Mean Boy, by Lynn Coady, may cause you some embarrassment if read in public. This is mainly because of the intense, gasping, hyena-like laughing fits it induces in inappropriate places where you thought it would be perfectly safe to read a book, such as on the bus, in the library, or alone in a coffee shop. It doesn’t matter how many times I read this novel—it has me practically rolling on the floor every single time.
Mean Boy is told from the point of view of Lawrence Campbell, a young, skinny, second year student obsessed with writing, and with the idea of becoming a poet. Lawrence leaves his home in PEI, where his parents run a motel, to attend Westcock University in Timperly, New Brunswick. Lawrence makes his move to the mainland in the hopes of studying with Jim Arsenault, popularly considered among Canada’s best living poets. Lawrence idolizes Jim, is paralyzed by self-consciousness around the famous poet, and is completely in awe when Jim chooses Lawrence as his favourite. Lawrence’s nerves never calm, however, and we get to watch him nervously bumble through his relationship with the moody Jim, who is as likely to tell Lawrence that he loves him as he is to tell Lawrence to go to hell.
Things devolve as Jim reveals himself to be deeply petty in his dealings with his peers and colleagues, and as his depressive moods begin to take over his life, his teaching, and his relationship with Lawrence. Mean Boy follows the ever more complicated mentor, tormentor relationship of Jim and Lawrence, while seamlessly weaving in a cast of lovable and bizarre fellow students who weather Jim’s moods and unprofessional favouritism along with poor Larry. Mean Boy’s particular brand of Canadiana will also keep you wrapt, from the squirrels who trash Lawrence’s apartment, to the sarcastic speculations about whether the quotations around the “Ham Dinner” on the Legion’s sign are supposed to signal some kind of euphemism.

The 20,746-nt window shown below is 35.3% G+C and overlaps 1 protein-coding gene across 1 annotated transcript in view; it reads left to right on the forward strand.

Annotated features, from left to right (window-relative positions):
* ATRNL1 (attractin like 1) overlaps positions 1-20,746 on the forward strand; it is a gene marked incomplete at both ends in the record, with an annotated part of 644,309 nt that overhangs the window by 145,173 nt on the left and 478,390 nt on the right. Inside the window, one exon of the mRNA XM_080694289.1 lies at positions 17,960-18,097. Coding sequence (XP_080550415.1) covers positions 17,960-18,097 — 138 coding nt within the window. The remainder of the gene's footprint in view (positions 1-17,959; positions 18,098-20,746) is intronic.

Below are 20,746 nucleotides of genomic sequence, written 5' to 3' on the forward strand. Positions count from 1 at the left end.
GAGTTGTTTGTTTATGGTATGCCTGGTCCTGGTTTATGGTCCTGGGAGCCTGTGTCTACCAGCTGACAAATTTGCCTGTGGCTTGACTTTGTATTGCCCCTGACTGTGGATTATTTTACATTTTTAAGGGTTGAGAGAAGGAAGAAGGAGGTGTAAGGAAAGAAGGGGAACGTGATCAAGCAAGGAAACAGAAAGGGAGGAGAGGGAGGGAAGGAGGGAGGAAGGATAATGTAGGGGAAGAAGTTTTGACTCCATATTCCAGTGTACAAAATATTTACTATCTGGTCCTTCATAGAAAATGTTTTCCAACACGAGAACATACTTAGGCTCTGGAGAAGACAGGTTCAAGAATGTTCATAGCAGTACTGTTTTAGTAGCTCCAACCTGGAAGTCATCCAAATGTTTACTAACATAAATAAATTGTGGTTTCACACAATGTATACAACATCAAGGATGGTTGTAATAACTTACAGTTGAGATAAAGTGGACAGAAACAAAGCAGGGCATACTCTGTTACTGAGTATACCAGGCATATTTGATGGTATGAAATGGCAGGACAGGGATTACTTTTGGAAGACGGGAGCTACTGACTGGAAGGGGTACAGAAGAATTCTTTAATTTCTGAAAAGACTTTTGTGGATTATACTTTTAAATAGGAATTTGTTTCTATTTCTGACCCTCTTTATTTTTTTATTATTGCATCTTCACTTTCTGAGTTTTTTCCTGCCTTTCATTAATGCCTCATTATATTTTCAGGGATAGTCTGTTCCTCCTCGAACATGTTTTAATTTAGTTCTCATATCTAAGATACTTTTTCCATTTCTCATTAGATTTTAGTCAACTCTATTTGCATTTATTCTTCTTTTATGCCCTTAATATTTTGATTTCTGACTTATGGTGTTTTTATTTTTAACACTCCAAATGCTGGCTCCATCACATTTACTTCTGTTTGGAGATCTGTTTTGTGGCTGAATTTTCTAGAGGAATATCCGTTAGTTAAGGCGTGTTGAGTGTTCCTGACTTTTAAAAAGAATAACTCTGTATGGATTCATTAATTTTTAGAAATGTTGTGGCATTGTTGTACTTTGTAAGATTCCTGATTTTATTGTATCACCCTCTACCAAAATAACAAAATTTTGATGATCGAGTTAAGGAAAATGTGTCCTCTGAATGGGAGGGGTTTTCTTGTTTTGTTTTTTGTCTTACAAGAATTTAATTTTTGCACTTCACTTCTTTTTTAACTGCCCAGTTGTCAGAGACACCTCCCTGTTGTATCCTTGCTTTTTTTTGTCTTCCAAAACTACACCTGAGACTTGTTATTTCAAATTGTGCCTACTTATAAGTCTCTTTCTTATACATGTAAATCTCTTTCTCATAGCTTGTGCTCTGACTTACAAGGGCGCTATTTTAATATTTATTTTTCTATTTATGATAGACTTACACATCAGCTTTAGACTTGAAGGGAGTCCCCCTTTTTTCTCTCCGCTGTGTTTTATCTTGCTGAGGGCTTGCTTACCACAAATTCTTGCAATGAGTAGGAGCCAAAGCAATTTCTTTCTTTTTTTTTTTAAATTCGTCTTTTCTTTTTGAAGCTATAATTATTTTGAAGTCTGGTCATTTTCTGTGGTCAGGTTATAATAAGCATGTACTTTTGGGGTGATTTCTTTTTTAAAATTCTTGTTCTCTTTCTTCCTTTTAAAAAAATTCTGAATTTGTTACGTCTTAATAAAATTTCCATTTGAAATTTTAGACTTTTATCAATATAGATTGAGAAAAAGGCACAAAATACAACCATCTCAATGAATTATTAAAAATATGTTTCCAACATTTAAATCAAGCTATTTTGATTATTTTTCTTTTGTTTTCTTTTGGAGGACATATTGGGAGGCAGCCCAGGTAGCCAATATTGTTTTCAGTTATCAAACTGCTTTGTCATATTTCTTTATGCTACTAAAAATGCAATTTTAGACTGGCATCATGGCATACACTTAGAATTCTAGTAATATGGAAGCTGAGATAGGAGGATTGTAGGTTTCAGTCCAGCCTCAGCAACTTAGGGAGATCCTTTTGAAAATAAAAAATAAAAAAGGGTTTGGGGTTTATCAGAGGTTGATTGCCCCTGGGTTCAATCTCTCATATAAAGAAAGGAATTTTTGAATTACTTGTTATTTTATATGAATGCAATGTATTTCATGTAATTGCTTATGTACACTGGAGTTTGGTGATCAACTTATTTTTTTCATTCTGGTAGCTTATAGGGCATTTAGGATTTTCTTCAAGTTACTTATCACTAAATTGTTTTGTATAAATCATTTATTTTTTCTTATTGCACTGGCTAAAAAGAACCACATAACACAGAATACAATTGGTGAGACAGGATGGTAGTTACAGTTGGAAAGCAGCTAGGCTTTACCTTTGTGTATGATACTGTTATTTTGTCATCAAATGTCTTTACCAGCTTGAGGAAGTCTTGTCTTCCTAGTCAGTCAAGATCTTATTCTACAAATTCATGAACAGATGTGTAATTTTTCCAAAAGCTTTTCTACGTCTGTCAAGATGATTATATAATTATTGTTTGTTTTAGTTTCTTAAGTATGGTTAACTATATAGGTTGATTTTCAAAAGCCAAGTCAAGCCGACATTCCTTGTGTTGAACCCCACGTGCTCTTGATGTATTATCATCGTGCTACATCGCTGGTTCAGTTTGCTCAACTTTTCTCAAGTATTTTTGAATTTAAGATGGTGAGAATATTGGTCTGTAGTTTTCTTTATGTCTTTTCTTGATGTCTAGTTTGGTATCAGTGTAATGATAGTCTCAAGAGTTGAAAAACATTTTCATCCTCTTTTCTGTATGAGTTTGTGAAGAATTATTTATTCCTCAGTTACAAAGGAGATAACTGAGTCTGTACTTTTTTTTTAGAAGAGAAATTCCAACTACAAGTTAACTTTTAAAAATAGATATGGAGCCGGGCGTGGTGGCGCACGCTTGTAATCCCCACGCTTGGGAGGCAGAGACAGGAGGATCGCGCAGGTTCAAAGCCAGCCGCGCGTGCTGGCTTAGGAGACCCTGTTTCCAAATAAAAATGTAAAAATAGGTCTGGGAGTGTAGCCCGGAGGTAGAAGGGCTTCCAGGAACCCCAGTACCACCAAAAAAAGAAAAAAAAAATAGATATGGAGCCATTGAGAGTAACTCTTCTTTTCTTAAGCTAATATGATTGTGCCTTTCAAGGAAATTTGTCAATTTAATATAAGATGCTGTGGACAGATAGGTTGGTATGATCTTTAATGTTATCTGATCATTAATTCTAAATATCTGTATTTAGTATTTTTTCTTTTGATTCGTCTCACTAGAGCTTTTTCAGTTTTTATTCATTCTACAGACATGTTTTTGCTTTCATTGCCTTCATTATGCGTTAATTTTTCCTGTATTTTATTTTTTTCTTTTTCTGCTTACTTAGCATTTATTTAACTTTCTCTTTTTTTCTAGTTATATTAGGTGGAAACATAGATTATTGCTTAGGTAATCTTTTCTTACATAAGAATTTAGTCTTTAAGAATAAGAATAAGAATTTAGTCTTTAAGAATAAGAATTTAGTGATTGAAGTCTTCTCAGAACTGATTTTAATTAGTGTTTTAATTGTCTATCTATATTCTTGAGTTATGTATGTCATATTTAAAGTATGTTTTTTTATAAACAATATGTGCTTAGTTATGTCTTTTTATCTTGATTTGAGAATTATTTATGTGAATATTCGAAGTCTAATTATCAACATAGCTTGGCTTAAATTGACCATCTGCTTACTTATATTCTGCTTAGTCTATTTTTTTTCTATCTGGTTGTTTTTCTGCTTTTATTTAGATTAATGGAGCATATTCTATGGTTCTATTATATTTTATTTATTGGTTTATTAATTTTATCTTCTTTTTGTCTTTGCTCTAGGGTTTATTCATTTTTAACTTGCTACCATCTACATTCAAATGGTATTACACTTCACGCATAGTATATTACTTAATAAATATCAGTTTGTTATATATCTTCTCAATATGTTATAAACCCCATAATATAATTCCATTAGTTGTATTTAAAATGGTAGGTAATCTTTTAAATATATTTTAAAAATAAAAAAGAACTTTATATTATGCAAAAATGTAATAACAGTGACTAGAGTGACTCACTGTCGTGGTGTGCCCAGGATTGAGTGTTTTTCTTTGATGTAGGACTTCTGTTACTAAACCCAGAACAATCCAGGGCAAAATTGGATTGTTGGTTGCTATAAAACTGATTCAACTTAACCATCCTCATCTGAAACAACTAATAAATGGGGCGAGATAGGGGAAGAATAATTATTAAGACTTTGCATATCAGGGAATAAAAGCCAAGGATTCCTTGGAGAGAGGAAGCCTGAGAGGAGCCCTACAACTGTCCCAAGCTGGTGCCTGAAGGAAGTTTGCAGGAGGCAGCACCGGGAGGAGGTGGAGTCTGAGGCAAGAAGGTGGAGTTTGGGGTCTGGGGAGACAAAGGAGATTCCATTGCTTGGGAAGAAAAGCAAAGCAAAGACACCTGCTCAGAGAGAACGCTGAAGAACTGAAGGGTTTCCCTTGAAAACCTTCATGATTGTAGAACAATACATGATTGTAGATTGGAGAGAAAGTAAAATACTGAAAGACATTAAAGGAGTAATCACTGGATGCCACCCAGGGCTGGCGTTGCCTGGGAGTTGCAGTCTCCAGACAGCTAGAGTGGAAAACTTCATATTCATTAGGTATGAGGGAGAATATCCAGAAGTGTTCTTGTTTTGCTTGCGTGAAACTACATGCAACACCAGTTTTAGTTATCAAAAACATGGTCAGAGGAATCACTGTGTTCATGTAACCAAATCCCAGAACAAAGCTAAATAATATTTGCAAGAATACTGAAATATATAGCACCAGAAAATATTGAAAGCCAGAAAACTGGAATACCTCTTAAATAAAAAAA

Though Lawrence is arguably better off than Annabelle from last week’s book, he too suffers the sting of disappointment when he finds out his poetry hero is only human—and not a very good specimen at that. Like Apprentice to the Flower Poet Z., Mean Boy is a wonderful refresher on the excitement of stepping into a creative writing workshop for the first time. However, Mean Boy delves deeper into the desperate need young writers have to impress their mentors, showing how invested writers become in the opinions of their teachers, and exploring the injuries a mentor can inflict if they take advantage of this need. Mean Boy outlines an important lesson for any creative writing student—whether they have an altruistic teacher or a vindictive one—that is, not to forget how to write when their mentor isn’t around.